But there were lots of friendly people in Havana, crowding the streets, peering out of windows and doorways, laughing and shouting and waving at buddies and strangers alike. Every person was properly-dressed in clean clothing (the evidence of which could be seen in the endless lines of clothing hanging from laundry lines strung from wall to wall, everywhere) but there have been no designer jeans, no fancy footwear, no heavy jewelry, and no sign of ostentatious clothes of any sort. Like some other establishing nations, the people today had been often a small also friendly — frequently offering a taxi ride, a pedicab ride, a little exchange of the &quotofficial&quot currency (convertible pesos, or &quotcuqs&quot) for the &quotlocal&quot currency (pesos), a great meal or a terrific drink at a nearby restaurant or bar, a haircut, a manicure, or just a little … umm, well, friendship (delivers for which ran the gamut of &quotseñor&quot to &quotamigo&quot to &quotmy buddy&quot). On the street, you regularly felt you had been in the land of the hustle but if you smiled, shook your head, and politely said, &quotno,&quot consumers in general smiled and back off.

As for the photography: well, I was in 1 of three numerous workshop groups, every single of which had roughly a dozen participants. The 3 dozen person photographers had been properly equipped with all of the newest Nikon and Canon gear, and they often focused on a handful of subjects: buildings and architecture, ballet practice sessions, cockfights, boxing matches, rodeos, fishing villages, old automobiles, interiors of people’s residences, street scenes, and persons. Lots of many people. As in every other part of the planet I’ve visited, the people today were the most exciting. We saw young and old, men and females, boisterous children, grizzled elders, police officers, bus drivers, and persons of almost each and every conceivable race.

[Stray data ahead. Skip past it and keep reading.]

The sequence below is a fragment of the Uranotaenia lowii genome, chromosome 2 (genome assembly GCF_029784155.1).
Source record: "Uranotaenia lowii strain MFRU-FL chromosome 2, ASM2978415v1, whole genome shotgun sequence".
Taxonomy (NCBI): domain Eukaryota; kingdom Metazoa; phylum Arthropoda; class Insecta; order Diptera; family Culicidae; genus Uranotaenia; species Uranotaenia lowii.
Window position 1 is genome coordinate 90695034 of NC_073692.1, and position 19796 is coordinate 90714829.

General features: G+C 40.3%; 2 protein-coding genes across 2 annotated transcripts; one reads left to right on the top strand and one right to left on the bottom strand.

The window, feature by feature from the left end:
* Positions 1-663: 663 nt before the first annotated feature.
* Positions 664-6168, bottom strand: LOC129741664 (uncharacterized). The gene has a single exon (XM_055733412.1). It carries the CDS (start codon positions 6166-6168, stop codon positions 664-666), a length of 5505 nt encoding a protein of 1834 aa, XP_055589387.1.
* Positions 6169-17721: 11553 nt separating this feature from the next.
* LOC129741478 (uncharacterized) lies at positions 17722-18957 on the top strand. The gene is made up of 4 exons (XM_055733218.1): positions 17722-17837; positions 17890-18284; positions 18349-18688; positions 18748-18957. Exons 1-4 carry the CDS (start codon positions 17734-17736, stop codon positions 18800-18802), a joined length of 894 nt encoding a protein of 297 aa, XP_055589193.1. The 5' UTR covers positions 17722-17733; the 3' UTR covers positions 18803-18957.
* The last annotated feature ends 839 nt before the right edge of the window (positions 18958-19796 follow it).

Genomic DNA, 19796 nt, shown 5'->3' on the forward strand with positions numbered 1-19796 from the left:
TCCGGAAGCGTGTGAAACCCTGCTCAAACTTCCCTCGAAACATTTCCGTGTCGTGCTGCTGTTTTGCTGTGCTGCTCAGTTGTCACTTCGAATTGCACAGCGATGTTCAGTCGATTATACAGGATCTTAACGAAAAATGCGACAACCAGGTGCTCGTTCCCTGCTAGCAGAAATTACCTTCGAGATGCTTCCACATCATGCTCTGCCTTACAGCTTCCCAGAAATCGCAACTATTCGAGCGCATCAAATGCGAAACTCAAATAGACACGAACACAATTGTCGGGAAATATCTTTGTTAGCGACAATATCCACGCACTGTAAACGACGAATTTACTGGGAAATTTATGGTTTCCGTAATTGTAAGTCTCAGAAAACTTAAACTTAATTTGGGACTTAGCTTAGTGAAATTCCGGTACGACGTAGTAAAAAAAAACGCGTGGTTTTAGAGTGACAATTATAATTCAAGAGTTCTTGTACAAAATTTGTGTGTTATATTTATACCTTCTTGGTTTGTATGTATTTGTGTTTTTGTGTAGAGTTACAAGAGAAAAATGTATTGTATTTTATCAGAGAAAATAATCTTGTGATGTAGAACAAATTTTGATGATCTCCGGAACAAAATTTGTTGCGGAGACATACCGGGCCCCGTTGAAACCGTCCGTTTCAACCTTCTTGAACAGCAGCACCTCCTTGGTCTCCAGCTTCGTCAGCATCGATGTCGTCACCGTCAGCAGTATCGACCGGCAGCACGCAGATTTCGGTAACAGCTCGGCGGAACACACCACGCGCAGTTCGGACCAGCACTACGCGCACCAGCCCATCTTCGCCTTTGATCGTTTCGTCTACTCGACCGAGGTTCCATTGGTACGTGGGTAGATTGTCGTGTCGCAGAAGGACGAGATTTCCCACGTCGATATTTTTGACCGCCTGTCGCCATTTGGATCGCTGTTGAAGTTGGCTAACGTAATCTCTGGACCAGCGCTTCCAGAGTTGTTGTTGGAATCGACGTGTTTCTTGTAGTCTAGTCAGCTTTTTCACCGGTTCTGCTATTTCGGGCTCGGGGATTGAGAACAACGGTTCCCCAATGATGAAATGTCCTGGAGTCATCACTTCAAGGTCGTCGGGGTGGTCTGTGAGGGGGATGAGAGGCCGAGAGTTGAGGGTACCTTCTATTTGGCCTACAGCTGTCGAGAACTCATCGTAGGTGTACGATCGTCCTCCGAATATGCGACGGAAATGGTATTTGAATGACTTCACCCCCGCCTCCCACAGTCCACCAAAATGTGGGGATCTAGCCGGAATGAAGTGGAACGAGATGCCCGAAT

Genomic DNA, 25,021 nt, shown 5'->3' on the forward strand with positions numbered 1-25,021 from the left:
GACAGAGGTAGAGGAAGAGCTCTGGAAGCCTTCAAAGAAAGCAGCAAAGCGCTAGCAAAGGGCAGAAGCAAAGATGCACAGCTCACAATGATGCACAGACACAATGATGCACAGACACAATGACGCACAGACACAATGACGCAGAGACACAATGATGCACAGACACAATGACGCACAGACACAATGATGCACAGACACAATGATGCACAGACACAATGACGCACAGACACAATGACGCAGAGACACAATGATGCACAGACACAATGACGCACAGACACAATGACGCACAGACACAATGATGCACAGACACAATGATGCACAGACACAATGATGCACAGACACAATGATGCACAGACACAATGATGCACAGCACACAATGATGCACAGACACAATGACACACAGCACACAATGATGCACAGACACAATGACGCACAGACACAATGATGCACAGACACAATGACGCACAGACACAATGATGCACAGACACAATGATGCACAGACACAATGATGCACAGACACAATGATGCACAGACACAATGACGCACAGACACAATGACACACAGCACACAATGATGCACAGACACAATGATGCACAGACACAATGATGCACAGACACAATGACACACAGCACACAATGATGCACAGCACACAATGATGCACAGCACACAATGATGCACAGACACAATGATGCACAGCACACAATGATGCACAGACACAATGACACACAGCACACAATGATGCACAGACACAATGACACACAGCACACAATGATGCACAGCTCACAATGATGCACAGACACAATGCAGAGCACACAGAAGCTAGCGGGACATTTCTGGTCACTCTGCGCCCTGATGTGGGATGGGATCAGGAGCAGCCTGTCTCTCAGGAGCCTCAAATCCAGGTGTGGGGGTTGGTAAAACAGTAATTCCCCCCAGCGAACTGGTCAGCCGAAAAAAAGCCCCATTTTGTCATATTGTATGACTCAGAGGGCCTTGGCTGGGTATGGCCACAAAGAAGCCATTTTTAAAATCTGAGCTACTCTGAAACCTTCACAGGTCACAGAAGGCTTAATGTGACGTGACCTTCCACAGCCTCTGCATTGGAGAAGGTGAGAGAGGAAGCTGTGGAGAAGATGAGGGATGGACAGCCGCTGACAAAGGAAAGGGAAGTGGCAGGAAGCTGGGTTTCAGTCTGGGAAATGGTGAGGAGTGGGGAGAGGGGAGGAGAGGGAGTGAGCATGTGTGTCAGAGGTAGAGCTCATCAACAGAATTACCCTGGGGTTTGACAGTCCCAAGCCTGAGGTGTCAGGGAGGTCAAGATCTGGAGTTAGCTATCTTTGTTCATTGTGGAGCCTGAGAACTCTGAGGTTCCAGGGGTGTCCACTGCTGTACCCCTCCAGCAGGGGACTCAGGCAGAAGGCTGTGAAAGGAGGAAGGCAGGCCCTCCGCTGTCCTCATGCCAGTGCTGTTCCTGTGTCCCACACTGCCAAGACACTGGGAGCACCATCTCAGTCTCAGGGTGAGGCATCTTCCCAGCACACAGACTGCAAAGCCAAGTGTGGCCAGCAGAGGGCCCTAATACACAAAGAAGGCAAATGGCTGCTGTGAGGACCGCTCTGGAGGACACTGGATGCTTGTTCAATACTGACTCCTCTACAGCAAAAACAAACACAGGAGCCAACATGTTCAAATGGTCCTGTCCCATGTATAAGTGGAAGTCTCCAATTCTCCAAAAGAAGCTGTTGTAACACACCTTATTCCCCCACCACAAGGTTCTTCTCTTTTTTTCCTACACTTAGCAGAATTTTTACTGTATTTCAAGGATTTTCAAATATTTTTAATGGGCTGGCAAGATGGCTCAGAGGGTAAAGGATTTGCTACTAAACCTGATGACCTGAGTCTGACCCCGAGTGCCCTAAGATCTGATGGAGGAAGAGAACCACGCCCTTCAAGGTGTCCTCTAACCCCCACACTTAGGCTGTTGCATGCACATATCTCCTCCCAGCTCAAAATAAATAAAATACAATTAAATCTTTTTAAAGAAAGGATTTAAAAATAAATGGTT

The streets have been clean, though not spotless and the streets have been jammed, with bicycles and motorbikes and pedi-cabs, taxis, buses, horse-and-carriages, pedestrians, dogs (LOTS of dogs, a large number of sleeping peacefully in the middle of a sidewalk), and even a couple of many people on roller skates. And, as anybody who has seen pictures of Havana knows, there have been lots and lots and LOTS of old cars. Plymouths, Pontiacs, Dodges, Buicks, and Chevys, along with the occasional Cadillac. A handful of have been old and rusted, but most had been renovated, repaired, and repainted — often in garishly vibrant colors from each and every spectrum of the rainbow. Cherry pink, fire-engine red, Sunkist orange, lime green, turquoise and each shade of blue, orange, brown, and a lot a great deal more that I’ve quite possibly forgotten. All of us in the photo workshop succumbed to the temptation to photograph the automobiles when we initially arrived … but they have been everywhere, each day, wherever we went, and sooner or later we all suffered from sensory overload. (For what it’s worth, 1 of our workshop colleagues had visited Cuba eight years ago, and told us that at the time, there had been only old cars in sight now roughly half of the automobiles are alot more-or-less modern day Kia’s Audis, Russian Ladas, and other &quotgeneric&quot compact automobiles.)